[Dehai-WN] (Reuters): S.Sudan faces food shortages due to violence, rain

[Dehai-WN] (Reuters): S.Sudan faces food shortages due to violence, rain

From: Berhane Habtemariam <Berhane.Habtemariam_at_gmx.de_at_dehai.org>
Date: Fri, 23 Sep 2011 22:14:17 +0200

S.Sudan faces food shortages due to violence, rain

Fri Sep 23, 2011 1:03pm GMT

By Hereward Holland

JUBA, Sept 23 (Reuters) - South Sudan faces severe food shortages because
the new African nation will produce less than half the food it needs to feed
its population this year due to heavy rains and widespread violence, the
United Nations said.

South Sudan won independence from Khartoum on July 9 under a 2005 agreement
that ended decades of civil war. But it has been struggling to end tribal
and rebel violence in several parts of a country the size of France.

The number of South Sudanese requiring food assistance from aid agencies
will rise next year to 1.2 million people from 970,000 now because
agricultural output has been hit by the violence and rain, according to the

"It's not worrying, it's alarming," Lise Grande, U.N. humanitarian
coordinator for South Sudan, told Reuters in an interview in the southern
capital Juba late on Thursday. The country has a population of 8 million.

In a best-case scenario South Sudan will produce 420,000 to 500,000 tonnes
of food in 2011, a deficit of more than half a million tonnes, according to
the U.N. Food and Agriculture Organisation (FAO). In 2010, the food deficit
was 300,000.

"The situation in the first year of statehood is extremely alarming.
Progress on state-building agenda, peace-building and reconciliation is at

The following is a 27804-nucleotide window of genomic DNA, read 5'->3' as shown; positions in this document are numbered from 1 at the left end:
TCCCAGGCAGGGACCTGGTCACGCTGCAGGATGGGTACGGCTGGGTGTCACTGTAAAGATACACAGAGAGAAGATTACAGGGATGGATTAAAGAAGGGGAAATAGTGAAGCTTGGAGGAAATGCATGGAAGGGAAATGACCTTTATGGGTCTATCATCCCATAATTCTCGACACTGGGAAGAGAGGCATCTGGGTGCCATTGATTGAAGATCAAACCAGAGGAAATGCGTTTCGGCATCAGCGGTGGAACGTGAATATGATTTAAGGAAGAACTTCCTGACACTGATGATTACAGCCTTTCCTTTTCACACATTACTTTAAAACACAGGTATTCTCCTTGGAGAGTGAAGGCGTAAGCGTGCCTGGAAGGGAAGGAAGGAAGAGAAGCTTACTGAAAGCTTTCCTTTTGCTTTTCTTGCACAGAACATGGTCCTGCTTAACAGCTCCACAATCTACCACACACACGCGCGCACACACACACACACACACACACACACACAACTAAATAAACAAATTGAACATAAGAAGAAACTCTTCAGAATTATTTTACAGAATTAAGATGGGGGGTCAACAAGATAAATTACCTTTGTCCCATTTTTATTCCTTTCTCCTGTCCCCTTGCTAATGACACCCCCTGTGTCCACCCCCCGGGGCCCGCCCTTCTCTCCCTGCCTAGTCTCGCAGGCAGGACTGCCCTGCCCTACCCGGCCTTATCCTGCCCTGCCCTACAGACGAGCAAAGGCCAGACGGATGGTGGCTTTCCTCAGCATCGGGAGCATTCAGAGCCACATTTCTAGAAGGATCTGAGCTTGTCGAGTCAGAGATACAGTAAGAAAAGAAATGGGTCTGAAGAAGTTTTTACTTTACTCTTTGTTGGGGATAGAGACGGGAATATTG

risk if we can't get the food security situation under control," Grande

Violence in two border states in north Sudan and the closure of several
border crossings to the south has blocked roads and commercial traffic to
the south, choking off supplies.

At the same time 341,000 southerners have returned home since October from
Sudan where they were treated as foreigners after independence.

Around 300,000 people have abandoned their homes and farms sthis year due to
tribal or rebel violence that has killed around 3,000, Grande said. "If you
add all that up, you're looking at a very dangerous situation," she said.

"Unless steps are taken right now to cover that (food) deficit, we could see
a sharp increase in acute and severe acute malnutrition and a sharp increase
in the number of households that are food-insecure," Grande said.

FAO officials said a drought in the Horn of Africa has increased the price
of food in the landlocked nation.

"We made several gains and an overall improvement (in food production) in
2010," said Mtendere Mphatso, an official at FAO, referring to the output of
700,000 tonnes last year.

"All these gains are being reversed and the key drivers are insecurity and
erratic rainfall."

Being much less developed than the north, oil-producing South Sudan needs
rapidly to build infrastructure and state institutions while trying to feed
its population.

The U.N. World Food Programme (WFP) said it was facing a budget shortfall of
$21 million, or 13,500 tonnes, to fund food assistance in South Sudan.

"We are facing a serious food and budget shortfall which affects our ability
to reach all those who need our assistance," WFP spokeswoman Amor Almagro
said. (Reporting by Hereward Holland in Juba)

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